•  increased investment in early childhood development to give all Australians the best, healthiest start in life
  •  concerted efforts to close the gap in health outcomes between Aboriginal and Torres Strait Islander people and non-Indigenous Australians
  •  strong preventive health measures which will reduce preventable illness and disease, focusing in particular on reducing the harms of alcohol and increasing the availability of alcohol treatment services to those who need them
  •  funding for a national campaign to encourage conversations about end-of-life care preferences, and the development of flexible models of care that enable people to receive palliative care at home.

Aboriginal and Torres Strait Islander Health :  Healthy People, Healthy Lives:

Aboriginal and Torres Strait Islander people continue to experience poorer health outcomes than non-Indigenous Australians. The latest ‘Closing the Gap’ report found that Australia is not currently on track to close the life expectancy gap by 2031 – with the gap remaining close to ten years for both men and women.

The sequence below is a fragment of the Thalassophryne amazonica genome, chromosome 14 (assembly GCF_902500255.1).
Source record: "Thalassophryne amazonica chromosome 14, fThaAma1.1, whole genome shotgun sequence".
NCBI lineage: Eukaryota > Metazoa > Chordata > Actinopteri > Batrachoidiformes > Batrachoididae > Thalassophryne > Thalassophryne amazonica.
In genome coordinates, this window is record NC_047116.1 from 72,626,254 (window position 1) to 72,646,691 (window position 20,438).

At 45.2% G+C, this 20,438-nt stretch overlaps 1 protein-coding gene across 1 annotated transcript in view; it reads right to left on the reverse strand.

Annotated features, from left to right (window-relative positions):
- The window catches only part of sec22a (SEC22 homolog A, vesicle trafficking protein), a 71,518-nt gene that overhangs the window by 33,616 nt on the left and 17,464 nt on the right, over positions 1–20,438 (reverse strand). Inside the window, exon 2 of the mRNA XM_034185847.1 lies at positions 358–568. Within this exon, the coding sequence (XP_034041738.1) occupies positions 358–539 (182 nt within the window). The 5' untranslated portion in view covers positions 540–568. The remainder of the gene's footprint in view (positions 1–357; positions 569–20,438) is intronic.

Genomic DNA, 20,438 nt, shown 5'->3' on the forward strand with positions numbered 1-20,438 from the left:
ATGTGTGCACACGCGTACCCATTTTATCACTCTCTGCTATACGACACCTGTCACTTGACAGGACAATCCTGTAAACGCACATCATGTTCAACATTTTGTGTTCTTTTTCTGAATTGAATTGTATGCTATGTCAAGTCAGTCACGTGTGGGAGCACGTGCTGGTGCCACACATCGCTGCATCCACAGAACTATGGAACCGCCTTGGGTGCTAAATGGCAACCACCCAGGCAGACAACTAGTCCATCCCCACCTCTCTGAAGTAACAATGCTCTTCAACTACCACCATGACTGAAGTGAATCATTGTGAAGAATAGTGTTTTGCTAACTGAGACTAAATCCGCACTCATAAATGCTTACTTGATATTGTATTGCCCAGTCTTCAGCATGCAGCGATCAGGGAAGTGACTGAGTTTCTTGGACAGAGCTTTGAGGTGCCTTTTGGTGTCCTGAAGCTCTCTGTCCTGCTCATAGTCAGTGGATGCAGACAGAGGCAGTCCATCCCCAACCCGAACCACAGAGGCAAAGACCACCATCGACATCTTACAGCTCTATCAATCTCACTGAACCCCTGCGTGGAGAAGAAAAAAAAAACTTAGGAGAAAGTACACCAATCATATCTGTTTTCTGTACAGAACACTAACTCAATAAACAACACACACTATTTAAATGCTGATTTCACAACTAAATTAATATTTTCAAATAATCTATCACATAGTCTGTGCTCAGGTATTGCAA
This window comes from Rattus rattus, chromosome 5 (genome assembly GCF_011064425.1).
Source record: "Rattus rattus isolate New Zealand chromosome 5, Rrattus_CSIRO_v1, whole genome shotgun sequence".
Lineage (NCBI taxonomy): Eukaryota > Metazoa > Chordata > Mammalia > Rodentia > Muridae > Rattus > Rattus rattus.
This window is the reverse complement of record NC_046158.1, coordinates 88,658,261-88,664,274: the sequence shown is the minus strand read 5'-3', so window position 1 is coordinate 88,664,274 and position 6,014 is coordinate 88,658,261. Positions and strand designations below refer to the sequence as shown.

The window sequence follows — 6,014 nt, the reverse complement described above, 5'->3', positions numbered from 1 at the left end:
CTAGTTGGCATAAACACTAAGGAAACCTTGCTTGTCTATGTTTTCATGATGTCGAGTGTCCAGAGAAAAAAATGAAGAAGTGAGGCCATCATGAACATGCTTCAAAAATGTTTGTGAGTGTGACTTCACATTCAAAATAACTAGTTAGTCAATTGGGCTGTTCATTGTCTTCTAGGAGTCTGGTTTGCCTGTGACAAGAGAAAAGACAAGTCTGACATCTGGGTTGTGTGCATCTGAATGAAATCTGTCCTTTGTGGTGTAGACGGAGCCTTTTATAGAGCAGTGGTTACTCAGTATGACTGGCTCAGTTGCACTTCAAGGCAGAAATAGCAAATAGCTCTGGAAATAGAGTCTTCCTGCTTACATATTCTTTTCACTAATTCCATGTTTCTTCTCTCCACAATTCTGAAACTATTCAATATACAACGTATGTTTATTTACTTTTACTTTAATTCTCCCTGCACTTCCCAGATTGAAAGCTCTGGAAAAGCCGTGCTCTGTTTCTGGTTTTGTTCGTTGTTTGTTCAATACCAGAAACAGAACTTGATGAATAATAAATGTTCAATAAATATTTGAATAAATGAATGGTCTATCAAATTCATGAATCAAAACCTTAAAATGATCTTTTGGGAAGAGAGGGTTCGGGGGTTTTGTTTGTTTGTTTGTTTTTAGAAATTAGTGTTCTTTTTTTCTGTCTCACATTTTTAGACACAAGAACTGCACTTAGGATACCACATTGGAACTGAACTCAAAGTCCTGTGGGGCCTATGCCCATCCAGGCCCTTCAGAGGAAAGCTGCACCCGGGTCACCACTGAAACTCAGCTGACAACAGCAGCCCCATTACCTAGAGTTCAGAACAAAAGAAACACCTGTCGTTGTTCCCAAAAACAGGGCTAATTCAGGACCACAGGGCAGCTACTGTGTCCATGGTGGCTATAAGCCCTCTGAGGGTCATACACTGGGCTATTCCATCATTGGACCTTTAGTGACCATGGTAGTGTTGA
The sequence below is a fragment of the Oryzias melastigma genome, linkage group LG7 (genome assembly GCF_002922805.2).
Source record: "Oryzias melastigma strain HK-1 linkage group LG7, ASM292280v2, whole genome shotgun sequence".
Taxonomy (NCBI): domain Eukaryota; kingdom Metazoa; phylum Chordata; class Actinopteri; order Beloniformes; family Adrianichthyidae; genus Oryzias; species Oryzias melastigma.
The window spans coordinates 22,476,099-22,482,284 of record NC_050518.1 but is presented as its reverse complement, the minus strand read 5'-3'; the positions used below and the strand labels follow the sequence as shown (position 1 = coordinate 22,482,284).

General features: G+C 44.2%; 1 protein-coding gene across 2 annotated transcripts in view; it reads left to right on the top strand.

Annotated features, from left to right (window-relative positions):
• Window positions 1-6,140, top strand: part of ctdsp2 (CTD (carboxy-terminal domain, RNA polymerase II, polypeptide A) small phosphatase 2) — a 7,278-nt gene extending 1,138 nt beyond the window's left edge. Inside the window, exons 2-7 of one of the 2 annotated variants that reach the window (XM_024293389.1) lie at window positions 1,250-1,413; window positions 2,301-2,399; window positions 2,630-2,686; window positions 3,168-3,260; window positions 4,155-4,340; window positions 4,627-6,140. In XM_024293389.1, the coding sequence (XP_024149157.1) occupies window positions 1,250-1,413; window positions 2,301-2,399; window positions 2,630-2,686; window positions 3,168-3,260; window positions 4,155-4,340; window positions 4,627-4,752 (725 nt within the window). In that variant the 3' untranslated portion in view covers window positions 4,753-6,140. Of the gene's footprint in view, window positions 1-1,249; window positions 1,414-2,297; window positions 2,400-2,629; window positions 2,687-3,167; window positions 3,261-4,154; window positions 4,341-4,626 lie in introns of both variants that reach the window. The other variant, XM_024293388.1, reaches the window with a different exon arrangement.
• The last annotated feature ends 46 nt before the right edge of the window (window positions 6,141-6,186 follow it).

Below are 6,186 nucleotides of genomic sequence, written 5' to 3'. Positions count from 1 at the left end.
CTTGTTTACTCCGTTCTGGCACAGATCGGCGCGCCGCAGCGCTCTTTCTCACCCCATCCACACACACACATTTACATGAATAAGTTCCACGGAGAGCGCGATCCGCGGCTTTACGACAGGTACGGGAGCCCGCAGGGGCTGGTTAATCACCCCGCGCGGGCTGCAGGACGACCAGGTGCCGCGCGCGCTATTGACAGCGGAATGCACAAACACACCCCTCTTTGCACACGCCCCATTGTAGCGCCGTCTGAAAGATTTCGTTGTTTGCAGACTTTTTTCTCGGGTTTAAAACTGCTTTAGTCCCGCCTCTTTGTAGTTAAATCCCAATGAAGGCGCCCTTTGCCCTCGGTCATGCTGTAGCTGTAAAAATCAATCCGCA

To address the inequity that exists between Aboriginal and Torres Strait Islander people and non-Indigenous Australians and improve access to care, continuing focus and appropriate funding is required.

The National Aboriginal and Torres Strait Islander Health Plan 2013-2023 (NATSIHP) Implementation Plan in 2015 has not been supported with sufficient, secure funding and resources, which is risking its success.

Funding uncertainty and changes creates significant issues for the continuity of services to patients and for organisations in retaining and building their capacity.